Even after the crisis struck, many seemed incapable of acknowledging their sins or recognizing they could be held accountable for them.

Martha Stewart described the charges against her as “ridiculous” while she chopped cabbage during a morning show interview; Dennis Kozlowski discussed the $2 million birthday party and the $6,000 shower curtains as his just reward for building Tyco into one of the world’s largest companies; Dick Grasso defended his extraordinary compensation by pointing out that the exchange’s board had approved every nickel and told critics, “I’m blessed.”

Says Tom Reno, president of GCI New York, “It’s not an accident that each of these individuals found themselves in nearly every rogue’s gallery and on every scoundrel list for 2003. America is quick to forgive those who are remorseful and apologetic, and equally quick to punish arrogance. Aggressive, defiant tactics don’t work. Martha’s quickly launched website did not earn her any sympathy points. Only after her tearful Barbara Walters interview did Martha gain some support.”

“Many of these crises reaffirm Lord Acton’s aphorism, ‘Power corrupts,’ and perhaps add a modern variation: ‘Celebrity corrupts,’” says Al Geduldig, principal at New York crisis counseling firm Geduldig & Ferguson. “Meld that with Gordon Gecko’s ‘Greed is good,’ and you have created an evil amalgam that elevates people’s tendency to cheat on their taxes and lie to insurance companies to monumental levels.”

Geduldig suggests a number of fallacies that fuel crisis-prone behavior of senior business leaders:
· Arrogance: “Those laws don’t apply to me; what I do is my (our) own damn business.”
· Invincibility: “I’m too powerful to be hurt.”
· Invisibility: “I can hide it from you; I can even hide it in plain sight.”
· Smarter than thou: “We can make it come out the way we want.”
· Strengh in numbers: “If everybody in the inside circle is doing it, it must be okay.”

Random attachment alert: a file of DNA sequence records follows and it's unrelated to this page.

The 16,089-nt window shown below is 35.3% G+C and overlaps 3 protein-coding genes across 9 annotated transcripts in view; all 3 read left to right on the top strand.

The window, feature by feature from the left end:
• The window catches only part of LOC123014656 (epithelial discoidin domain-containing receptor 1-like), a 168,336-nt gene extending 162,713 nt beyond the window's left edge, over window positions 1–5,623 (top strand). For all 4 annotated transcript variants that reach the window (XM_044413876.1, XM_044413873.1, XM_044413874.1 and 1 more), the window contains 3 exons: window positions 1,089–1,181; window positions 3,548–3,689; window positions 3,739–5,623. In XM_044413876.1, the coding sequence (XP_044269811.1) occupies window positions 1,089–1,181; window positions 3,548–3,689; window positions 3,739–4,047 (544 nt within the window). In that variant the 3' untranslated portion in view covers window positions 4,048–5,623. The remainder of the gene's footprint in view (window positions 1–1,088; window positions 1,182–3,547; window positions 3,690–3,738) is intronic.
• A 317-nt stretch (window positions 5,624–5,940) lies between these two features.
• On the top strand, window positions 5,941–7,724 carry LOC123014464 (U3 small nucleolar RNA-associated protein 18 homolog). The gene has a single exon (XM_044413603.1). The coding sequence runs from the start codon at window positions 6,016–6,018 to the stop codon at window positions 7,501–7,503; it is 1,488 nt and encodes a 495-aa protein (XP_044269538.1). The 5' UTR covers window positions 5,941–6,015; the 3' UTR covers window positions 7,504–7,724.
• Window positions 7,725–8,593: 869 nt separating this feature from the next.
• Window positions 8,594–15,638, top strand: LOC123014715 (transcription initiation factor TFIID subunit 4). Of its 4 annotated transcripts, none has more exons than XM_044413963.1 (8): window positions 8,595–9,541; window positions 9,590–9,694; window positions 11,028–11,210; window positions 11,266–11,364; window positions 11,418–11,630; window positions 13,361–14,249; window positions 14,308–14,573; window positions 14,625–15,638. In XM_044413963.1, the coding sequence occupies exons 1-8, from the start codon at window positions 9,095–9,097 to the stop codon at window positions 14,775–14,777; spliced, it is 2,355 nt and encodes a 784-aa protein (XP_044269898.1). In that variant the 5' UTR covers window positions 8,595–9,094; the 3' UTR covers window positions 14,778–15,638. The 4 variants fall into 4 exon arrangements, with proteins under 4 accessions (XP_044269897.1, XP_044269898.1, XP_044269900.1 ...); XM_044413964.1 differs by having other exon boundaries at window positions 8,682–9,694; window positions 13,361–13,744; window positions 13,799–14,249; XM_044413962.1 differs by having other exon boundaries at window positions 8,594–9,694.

· Self-righteousness: “I deserve it.”

Not surprisingly, given those attitudes, few of the companies in question appear to have afforded PR a seat at the policy-making table. (A PR guy with his ear to the ground could have prevented the American Airlines mess, and probably two or three other top 10 nominees).

“Communications advisors play no more important a role than when they provide clients with a grounding in an external reality, or a corporate ‘smell test,’” says Patrick Riley, managing director at Burson-Marsteller. “None of these crises would have passed such a test: a self-regulatory body whose board is stacked with the friends of the CEO approving extreme pay packages in what amounts to secretive ways; a CEO looking to cut jobs and salaries and benefits of line workers, but not being up front about the fact that he or she and top management are not going to be sharing the pain; a CEO feathering a luxurious corporate apartment with millions of shareholder dollars; top management of a government contractor arranging for future employment of a government employee who is involved with the company’s work.

“That the situations involving Messrs. Grasso, Carty, Kozlowski, and Condit got as far as they did is a testimony to lack of perspective: a perspective that communications counselors provide.”

Veteran Hill & Knowlton crisis counselor Dick Hyde agrees.

“The public relations professionals appear to have been left out until way too late in the process so that preventative measures they might have recommended, and even intelligent damage control, were absent in these situations,” he says. “Message development either was overlooked or, if used, message delivery was inconsistent because what came from the statements and spokespersons of the organizations involved in these crises was all over the lot and failed in terms of clarity or believability.

“And one of every organization’s best allies—the employees—were overlooked so they were out of the loop when it came time to offer perspective or be supportive as the situation got tough; what a difference it could have made in virtually every one of these crisis situations if internal communication had been observed from the outset.”

One thing is sure: all of the lessons of these crises will go unlearned by many senior executives at companies around America, guaranteeing us plenty of candidates for next year’s list.